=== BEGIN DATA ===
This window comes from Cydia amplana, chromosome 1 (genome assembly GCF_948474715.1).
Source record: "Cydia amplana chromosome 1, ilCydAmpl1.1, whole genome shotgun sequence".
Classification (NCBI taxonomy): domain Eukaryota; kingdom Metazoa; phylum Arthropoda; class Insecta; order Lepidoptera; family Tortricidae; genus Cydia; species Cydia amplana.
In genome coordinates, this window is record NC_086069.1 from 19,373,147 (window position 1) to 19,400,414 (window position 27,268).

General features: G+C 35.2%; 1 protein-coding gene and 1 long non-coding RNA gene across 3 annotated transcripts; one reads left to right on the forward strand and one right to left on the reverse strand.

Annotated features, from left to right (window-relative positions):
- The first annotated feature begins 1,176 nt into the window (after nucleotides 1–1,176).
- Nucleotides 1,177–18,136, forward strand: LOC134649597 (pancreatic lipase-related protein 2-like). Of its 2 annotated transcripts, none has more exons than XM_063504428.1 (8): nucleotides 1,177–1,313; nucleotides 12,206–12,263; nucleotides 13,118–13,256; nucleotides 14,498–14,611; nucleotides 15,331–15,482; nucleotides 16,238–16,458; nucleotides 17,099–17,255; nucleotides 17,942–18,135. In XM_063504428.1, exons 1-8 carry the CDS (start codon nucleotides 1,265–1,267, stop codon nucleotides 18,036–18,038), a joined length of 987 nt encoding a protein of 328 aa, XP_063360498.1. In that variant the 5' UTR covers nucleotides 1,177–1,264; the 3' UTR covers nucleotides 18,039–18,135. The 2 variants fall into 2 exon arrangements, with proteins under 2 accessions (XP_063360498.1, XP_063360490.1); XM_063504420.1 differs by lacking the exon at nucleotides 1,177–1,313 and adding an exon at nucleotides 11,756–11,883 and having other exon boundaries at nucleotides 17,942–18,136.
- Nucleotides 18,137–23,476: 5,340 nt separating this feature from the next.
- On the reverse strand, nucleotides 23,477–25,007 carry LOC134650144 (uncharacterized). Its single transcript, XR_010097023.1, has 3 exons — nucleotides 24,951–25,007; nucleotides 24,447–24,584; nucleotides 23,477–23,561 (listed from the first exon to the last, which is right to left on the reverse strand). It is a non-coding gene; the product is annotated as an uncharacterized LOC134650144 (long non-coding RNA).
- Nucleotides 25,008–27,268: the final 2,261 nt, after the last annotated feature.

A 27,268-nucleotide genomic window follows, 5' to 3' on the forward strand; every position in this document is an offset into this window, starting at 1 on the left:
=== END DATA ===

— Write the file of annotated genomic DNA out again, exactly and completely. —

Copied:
This window comes from Cydia amplana, chromosome 1 (genome assembly GCF_948474715.1).
Source record: "Cydia amplana chromosome 1, ilCydAmpl1.1, whole genome shotgun sequence".
Classification (NCBI taxonomy): domain Eukaryota; kingdom Metazoa; phylum Arthropoda; class Insecta; order Lepidoptera; family Tortricidae; genus Cydia; species Cydia amplana.
In genome coordinates, this window is record NC_086069.1 from 19,373,147 (window position 1) to 19,400,414 (window position 27,268).

General features: G+C 35.2%; 1 protein-coding gene and 1 long non-coding RNA gene across 3 annotated transcripts; one reads left to right on the forward strand and one right to left on the reverse strand.

Annotated features, from left to right (window-relative positions):
- The first annotated feature begins 1,176 nt into the window (after nucleotides 1–1,176).
- Nucleotides 1,177–18,136, forward strand: LOC134649597 (pancreatic lipase-related protein 2-like). Of its 2 annotated transcripts, none has more exons than XM_063504428.1 (8): nucleotides 1,177–1,313; nucleotides 12,206–12,263; nucleotides 13,118–13,256; nucleotides 14,498–14,611; nucleotides 15,331–15,482; nucleotides 16,238–16,458; nucleotides 17,099–17,255; nucleotides 17,942–18,135. In XM_063504428.1, exons 1-8 carry the CDS (start codon nucleotides 1,265–1,267, stop codon nucleotides 18,036–18,038), a joined length of 987 nt encoding a protein of 328 aa, XP_063360498.1. In that variant the 5' UTR covers nucleotides 1,177–1,264; the 3' UTR covers nucleotides 18,039–18,135. The 2 variants fall into 2 exon arrangements, with proteins under 2 accessions (XP_063360498.1, XP_063360490.1); XM_063504420.1 differs by lacking the exon at nucleotides 1,177–1,313 and adding an exon at nucleotides 11,756–11,883 and having other exon boundaries at nucleotides 17,942–18,136.
- Nucleotides 18,137–23,476: 5,340 nt separating this feature from the next.
- On the reverse strand, nucleotides 23,477–25,007 carry LOC134650144 (uncharacterized). Its single transcript, XR_010097023.1, has 3 exons — nucleotides 24,951–25,007; nucleotides 24,447–24,584; nucleotides 23,477–23,561 (listed from the first exon to the last, which is right to left on the reverse strand). It is a non-coding gene; the product is annotated as an uncharacterized LOC134650144 (long non-coding RNA).
- Nucleotides 25,008–27,268: the final 2,261 nt, after the last annotated feature.

A 27,268-nucleotide genomic window follows, 5' to 3' on the forward strand; every position in this document is an offset into this window, starting at 1 on the left: